As far back as 1987, the Eleventh Circuit Court of
Appeals made clear that “the time period during which an
arbitration award is vulnerable to attack is a ...
crucial matter of federal labor policy” and that “federal
labor policy ... requires a uniform federal limitations
for suits to vacate arbitration awards under collective
Am. Postal Workers Union, AFL-
CIO v. U.S. Postal Serv., 823 F.2d 466, 475 (11th Cir.
While this alone would be enough to justify
borrowing a limitations period from federal (rather than
nearly the precise question at issue in this case and
concluded that the FAA’s three-month limitations period
“applies to a motion to vacate an arbitration award
arising out of collective bargaining agreements.” United
Steel, Paper & Forestry, Rubber, Mfg., Energy, Allied
Indus. & Serv. Workers Int’l Union, Local 329 v. Wise
Alloys, LLC, 642 F.3d 1344, 1354 (11th Cir. 2011).
result, the FAA’s three-month limitations period, rather
than Alabama’s 30-day limitations period, applies to the
union’s challenge to the arbitration award.
union’s] filing is timely,” Def.’s Br. 8 (Doc. No. 22);
moreover, an independent review of the record shows that
the complaint in this case was filed within the FAA’s
three-month limitations period.
The union’s claim is
The merits of the union’s timely claim are somewhat
bargaining] agreement is very limited.”2
2. Neither the Eleventh Circuit nor the Supreme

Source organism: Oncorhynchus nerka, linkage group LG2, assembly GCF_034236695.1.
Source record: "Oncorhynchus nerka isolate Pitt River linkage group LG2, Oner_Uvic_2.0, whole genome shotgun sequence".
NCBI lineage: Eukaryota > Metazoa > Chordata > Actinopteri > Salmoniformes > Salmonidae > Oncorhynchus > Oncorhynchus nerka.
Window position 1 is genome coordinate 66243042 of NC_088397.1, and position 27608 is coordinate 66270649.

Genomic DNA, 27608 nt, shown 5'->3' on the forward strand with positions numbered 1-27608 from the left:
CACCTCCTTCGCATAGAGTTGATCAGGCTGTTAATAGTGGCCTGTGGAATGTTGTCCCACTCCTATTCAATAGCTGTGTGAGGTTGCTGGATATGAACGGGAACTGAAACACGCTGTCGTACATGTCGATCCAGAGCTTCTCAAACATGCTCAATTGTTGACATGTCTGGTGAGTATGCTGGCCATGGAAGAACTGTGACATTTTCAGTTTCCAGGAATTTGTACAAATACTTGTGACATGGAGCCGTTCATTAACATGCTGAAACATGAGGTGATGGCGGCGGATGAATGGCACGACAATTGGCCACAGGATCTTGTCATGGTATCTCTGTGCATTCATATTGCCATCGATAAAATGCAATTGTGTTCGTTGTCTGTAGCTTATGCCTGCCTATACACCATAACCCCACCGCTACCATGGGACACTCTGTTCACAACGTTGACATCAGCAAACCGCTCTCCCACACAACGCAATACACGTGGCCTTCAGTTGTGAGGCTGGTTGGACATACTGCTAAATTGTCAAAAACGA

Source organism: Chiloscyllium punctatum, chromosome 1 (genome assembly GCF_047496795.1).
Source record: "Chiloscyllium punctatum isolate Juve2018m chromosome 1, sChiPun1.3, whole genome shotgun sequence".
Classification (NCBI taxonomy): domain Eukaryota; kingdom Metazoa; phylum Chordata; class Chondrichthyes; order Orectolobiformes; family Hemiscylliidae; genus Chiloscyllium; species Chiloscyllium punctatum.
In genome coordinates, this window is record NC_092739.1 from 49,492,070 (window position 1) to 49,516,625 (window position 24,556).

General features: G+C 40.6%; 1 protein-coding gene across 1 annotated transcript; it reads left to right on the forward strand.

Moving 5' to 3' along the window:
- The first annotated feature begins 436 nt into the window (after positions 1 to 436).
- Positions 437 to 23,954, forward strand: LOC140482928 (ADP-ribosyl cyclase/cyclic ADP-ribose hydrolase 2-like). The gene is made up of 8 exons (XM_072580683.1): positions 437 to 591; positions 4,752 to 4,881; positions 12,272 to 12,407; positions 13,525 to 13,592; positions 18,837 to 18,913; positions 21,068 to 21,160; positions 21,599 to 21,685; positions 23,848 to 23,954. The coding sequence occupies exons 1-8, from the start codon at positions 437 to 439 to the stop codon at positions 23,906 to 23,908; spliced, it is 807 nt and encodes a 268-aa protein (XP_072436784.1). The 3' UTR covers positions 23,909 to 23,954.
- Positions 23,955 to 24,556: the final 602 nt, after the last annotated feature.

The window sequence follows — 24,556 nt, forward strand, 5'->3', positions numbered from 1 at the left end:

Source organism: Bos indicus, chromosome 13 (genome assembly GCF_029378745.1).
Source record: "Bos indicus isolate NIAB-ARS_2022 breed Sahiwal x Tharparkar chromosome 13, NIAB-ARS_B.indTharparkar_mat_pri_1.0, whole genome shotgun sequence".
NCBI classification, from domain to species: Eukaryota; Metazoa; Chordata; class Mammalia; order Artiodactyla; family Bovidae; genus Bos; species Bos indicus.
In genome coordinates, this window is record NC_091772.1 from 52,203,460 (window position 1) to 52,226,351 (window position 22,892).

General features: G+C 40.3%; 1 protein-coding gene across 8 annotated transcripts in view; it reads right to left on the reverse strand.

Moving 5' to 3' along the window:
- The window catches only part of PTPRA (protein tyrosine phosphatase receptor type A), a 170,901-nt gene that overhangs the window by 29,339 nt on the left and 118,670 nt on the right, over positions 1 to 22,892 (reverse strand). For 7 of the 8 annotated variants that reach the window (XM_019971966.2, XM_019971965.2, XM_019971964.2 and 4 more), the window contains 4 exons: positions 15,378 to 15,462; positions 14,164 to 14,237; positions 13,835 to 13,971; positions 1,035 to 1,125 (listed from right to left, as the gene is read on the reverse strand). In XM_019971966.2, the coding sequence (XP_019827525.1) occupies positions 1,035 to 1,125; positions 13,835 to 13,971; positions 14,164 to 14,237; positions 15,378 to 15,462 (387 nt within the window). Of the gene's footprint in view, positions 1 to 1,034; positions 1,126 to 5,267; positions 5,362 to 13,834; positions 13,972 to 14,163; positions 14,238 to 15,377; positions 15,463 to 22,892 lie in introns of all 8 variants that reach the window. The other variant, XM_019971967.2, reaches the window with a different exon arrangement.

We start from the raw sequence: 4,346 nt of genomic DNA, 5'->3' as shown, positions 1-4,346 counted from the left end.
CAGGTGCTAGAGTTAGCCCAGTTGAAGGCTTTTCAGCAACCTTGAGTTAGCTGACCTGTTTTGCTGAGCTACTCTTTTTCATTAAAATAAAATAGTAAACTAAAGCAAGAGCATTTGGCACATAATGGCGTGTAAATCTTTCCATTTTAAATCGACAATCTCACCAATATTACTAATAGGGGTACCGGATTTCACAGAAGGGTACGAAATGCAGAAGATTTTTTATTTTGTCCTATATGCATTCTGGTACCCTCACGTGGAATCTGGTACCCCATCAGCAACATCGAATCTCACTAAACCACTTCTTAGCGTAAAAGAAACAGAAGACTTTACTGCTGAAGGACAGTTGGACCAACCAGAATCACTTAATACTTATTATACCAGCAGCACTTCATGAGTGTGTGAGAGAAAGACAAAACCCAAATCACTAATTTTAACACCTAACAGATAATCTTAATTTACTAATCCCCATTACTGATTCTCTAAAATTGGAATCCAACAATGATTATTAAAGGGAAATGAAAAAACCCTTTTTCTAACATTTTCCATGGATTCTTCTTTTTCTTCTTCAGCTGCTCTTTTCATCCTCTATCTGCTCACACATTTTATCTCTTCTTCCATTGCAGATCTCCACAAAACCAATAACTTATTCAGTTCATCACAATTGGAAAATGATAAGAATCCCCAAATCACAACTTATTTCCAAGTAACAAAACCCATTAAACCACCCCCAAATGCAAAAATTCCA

Court has determined whether the FAA applies to actions
for the enforcement, modification, or vacation of an
arbitral award made pursuant to a collective-bargaining
agreement. See Aldred v. Avis Rent-A-Car, 247 F. App’x
167, 170 (11th Cir. 2007) (per curiam); Brisentine v.
Stone & Webster Eng’g Corp., 117 F.3d 519, 525 (11th Cir.
1997). Because both the FAA and the LMRA compel the same
Baseball Players Ass’n v. Garvey, 532 U.S. 504, 509
Courts must refrain from “weighing the merits of
the grievance[:] ... It is only when the arbitrator
agreement and effectively ‘dispense[s] his own brand of
Id. (quoting United Steelworkers of Am.
v. Enter. Wheel & Car Corp., 363 U.S. 593, 597 (1960)).
The inquiry must therefore focus on “whether an award is
irrational, whether it fails to draw its essence from the
collective bargaining agreement or whether it exceeds the
scope of the arbitrator’s authority.”
Inc. v. Teamsters Local Union 528, 87 F.3d 1261, 1263
(11th Cir. 1996).
Even in the “‘very rare’” occasions where error
requires that the arbitrator’s award be overturned, “‘the
court must not foreclose further proceedings by settling
result and because this court has subject-matter
jurisdiction under either statute, there is no need to
attempt to resolve that issue here.
Garvey, 532 U.S. at 510 (quoting
United Paperworkers Int’l Union, AFL-CIO v. Misco, Inc.,
484 U.S. 29, 40 n.10 (1987)).
Doing so “would improperly
substitute a judicial determination for the arbitrator’s
decision that the parties bargained for.”
U.S. at 40 n.10.
That said, when an error warrants
setting aside an award, a court may “vacate the award,
thus leaving open the possibility of further proceedings